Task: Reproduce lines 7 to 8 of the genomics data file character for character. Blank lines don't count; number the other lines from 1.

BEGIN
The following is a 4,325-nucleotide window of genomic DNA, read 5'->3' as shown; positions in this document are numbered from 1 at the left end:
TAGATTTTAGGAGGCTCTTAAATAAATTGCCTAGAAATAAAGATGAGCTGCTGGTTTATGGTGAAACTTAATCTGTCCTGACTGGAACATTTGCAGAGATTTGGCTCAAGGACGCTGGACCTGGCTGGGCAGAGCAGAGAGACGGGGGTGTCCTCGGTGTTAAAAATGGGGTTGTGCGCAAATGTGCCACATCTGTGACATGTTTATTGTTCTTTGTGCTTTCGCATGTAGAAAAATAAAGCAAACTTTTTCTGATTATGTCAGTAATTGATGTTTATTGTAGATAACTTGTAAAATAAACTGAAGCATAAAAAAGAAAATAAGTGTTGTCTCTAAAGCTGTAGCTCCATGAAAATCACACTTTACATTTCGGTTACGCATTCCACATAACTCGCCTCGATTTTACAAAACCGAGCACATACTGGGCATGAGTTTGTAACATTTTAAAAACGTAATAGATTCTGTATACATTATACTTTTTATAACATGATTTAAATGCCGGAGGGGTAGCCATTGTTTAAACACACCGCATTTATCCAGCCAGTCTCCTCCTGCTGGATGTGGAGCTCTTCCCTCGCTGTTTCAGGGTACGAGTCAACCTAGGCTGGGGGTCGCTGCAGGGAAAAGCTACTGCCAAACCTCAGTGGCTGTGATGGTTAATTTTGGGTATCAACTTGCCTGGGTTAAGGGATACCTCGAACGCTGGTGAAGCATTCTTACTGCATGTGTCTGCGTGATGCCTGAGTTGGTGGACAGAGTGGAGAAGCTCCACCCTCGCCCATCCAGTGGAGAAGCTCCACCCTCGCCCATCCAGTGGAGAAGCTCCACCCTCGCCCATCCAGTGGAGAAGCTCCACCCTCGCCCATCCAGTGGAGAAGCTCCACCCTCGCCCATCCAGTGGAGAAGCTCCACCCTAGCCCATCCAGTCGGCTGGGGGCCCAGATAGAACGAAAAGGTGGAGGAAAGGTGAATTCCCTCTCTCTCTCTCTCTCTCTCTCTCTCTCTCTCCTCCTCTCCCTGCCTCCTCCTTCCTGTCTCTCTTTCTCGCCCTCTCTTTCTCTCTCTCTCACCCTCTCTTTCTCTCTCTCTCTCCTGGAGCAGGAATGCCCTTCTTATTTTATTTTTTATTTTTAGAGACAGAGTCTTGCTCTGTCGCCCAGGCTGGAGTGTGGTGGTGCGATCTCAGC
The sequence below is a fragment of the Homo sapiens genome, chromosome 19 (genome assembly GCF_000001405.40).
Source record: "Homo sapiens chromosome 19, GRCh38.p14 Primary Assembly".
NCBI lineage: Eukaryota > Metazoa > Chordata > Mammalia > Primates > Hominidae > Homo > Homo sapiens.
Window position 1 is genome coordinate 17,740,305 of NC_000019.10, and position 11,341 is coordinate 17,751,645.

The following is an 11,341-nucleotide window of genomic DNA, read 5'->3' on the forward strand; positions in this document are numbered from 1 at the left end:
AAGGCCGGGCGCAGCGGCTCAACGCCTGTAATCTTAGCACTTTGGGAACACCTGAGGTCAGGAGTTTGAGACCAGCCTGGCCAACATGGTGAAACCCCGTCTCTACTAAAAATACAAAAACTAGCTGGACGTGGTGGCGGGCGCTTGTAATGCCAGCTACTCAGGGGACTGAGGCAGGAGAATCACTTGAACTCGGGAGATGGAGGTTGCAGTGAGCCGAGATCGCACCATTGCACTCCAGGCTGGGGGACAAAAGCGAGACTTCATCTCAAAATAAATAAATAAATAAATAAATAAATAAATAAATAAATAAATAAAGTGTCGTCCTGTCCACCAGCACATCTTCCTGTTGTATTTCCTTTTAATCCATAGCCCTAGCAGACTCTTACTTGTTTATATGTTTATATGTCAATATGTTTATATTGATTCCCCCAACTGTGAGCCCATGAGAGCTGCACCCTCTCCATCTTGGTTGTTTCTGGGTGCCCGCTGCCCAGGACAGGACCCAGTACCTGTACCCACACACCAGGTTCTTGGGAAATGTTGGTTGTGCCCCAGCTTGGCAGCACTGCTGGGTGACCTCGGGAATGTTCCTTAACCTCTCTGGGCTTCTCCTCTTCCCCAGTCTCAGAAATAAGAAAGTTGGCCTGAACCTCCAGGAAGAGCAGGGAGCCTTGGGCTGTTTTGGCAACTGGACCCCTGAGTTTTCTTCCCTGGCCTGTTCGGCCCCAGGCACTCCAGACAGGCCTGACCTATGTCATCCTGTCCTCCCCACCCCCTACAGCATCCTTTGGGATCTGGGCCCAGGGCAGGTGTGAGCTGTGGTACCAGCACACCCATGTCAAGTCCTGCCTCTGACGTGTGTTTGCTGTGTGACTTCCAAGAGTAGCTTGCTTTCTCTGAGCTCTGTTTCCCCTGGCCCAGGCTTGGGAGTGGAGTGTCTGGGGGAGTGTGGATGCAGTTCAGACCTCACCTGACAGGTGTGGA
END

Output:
The following is an 11,341-nucleotide window of genomic DNA, read 5'->3' on the forward strand; positions in this document are numbered from 1 at the left end:
AAGGCCGGGCGCAGCGGCTCAACGCCTGTAATCTTAGCACTTTGGGAACACCTGAGGTCAGGAGTTTGAGACCAGCCTGGCCAACATGGTGAAACCCCGTCTCTACTAAAAATACAAAAACTAGCTGGACGTGGTGGCGGGCGCTTGTAATGCCAGCTACTCAGGGGACTGAGGCAGGAGAATCACTTGAACTCGGGAGATGGAGGTTGCAGTGAGCCGAGATCGCACCATTGCACTCCAGGCTGGGGGACAAAAGCGAGACTTCATCTCAAAATAAATAAATAAATAAATAAATAAATAAATAAATAAATAAATAAAGTGTCGTCCTGTCCACCAGCACATCTTCCTGTTGTATTTCCTTTTAATCCATAGCCCTAGCAGACTCTTACTTGTTTATATGTTTATATGTCAATATGTTTATATTGATTCCCCCAACTGTGAGCCCATGAGAGCTGCACCCTCTCCATCTTGGTTGTTTCTGGGTGCCCGCTGCCCAGGACAGGACCCAGTACCTGTACCCACACACCAGGTTCTTGGGAAATGTTGGTTGTGCCCCAGCTTGGCAGCACTGCTGGGTGACCTCGGGAATGTTCCTTAACCTCTCTGGGCTTCTCCTCTTCCCCAGTCTCAGAAATAAGAAAGTTGGCCTGAACCTCCAGGAAGAGCAGGGAGCCTTGGGCTGTTTTGGCAACTGGACCCCTGAGTTTTCTTCCCTGGCCTGTTCGGCCCCAGGCACTCCAGACAGGCCTGACCTATGTCATCCTGTCCTCCCCACCCCCTACAGCATCCTTTGGGATCTGGGCCCAGGGCAGGTGTGAGCTGTGGTACCAGCACACCCATGTCAAGTCCTGCCTCTGACGTGTGTTTGCTGTGTGACTTCCAAGAGTAGCTTGCTTTCTCTGAGCTCTGTTTCCCCTGGCCCAGGCTTGGGAGTGGAGTGTCTGGGGGAGTGTGGATGCAGTTCAGACCTCACCTGACAGGTGTGGA